Time to stop giving toxic drugs to kidney transplant patients?

September 22, 2011, American Society of Nephrology

Patients who receive kidney transplants must take lifelong medications that, while preventing organ rejection, can also compromise other aspects of health. Immunosuppresive drugs called calcineurin inhibitors protect transplanted organs from being rejected, but they can be toxic to the kidneys over the long term and can make patients susceptible to infection, cancer, and other threats.

A new analysis has found that transplant patients can safely minimize or avoid using calcineurin inhibitors. The study, conducted by Richard Borrows, MD and his colleagues at the Renal Institute of Birmingham, in England, appears in an upcoming issue of the Journal of the (JASN), a publication of the American Society of Nephrology.

The investigators examined dozens of studies conducted between1966 and 2010 that compared different treatments following . When they weighed the risks and benefits of avoiding or reducing calcineurin inhibitors immediately after kidney transplantation, the researchers found that the strategy improves kidney function without causing rejection in the short-to-medium period after transplantation. In many cases, patients took newer that are less toxic to the kidneys.

Approximately 94% of take calcineurin inhibitors after being discharged from the hospital. "This study suggests that after 30 years of using calcineurin inhibitors, it may now be possible to undertake safe and effective transplantation without these drugs, at least in some groups of patients," said Dr. Borrows.

Explore further: Best post-transplant drug regimen identified for patients with new kidneys

More information: The article, entitled "Meta-analysis of Calcineurin Inhibitors in Kidney Transplantation," will appear online at doi:10.1681/ASN.2010111160

Related Stories

Best post-transplant drug regimen identified for patients with new kidneys

July 29, 2011
For the thousands of patients who receive kidney transplants in the United States each year, preventing organ rejection without compromising other aspects of health requires a delicate balance of medications. Immunosuppresive ...

Antibody response may lead to narrowed arteries and organ rejection

April 14, 2011
Kidney transplant recipients who develop antibodies in response to receiving new organs can develop accelerated arteriosclerosis, or narrowing of the arteries that supply blood to the kidney, according to a study appearing ...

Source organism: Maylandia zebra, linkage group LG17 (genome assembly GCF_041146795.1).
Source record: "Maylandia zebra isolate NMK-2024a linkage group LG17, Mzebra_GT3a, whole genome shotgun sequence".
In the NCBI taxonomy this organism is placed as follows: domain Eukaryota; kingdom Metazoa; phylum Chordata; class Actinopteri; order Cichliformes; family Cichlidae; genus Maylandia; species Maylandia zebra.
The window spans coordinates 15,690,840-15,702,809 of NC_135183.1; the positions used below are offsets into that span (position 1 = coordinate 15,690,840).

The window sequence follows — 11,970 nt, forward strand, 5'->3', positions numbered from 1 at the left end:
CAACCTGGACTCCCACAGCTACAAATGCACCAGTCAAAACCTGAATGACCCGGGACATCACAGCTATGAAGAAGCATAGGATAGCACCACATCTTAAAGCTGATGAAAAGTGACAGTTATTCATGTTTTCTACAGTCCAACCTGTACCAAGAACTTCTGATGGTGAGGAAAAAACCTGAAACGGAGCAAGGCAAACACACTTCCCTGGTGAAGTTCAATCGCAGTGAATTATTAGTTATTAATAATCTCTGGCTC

Recommended for you

How do babies laugh? Like chimps!

November 7, 2018
Few things can delight an adult more easily than the uninhibited, effervescent laughter of a baby. Yet baby laughter, a new study shows, differs from adult laughter in a key way: Babies laugh as they both exhale and inhale, ...

Tongue-in-cheek Nobels honor nutritional analysis of cannibalism, roller-coaster kidney stones treatment

September 14, 2018
A nutritional analysis of cannibalism and treating kidney stones on roller-coasters were research projects honored by tongue-in-cheek awards at Harvard University Thursday, designed to make you laugh first, and think later.

Pediatric robot patient offers new level of realism for doctors in training

September 10, 2018
A team of researchers and engineers at Gaumard Scientific has unveiled a new robot that raises the bar on medical training devices. The robot, called HAL, has been made to look like a five-year-old male patient and offers ...

Why men say they've had more lifetime sexual partners than women

July 25, 2018
The disparity between the number of sexual partners reported by men and women can largely be explained by a tendency among men to report extreme numbers of partners, and to estimate rather than count their lifetime total, ...

Censors jump into action as China's latest vaccine scandal ignites

July 22, 2018
Chinese censors on Sunday deleted articles and postings about the vaccine industry as an online outcry over the country's latest vaccine scandal intensified.

Revenge of a forgotten medical 'genius'

June 30, 2018
It's not an uncommon fate for a pioneering scientist: languishing unrecognised in his time before dying in obscurity. But as his 200th birthday approaches, the life-saving work of a Hungarian obstetrician is finally getting ...

0 comments

Please sign in to add a comment. Registration is free, and takes less than a minute. Read more

Click here to reset your password.
Sign in to get notified via email when new comments are made.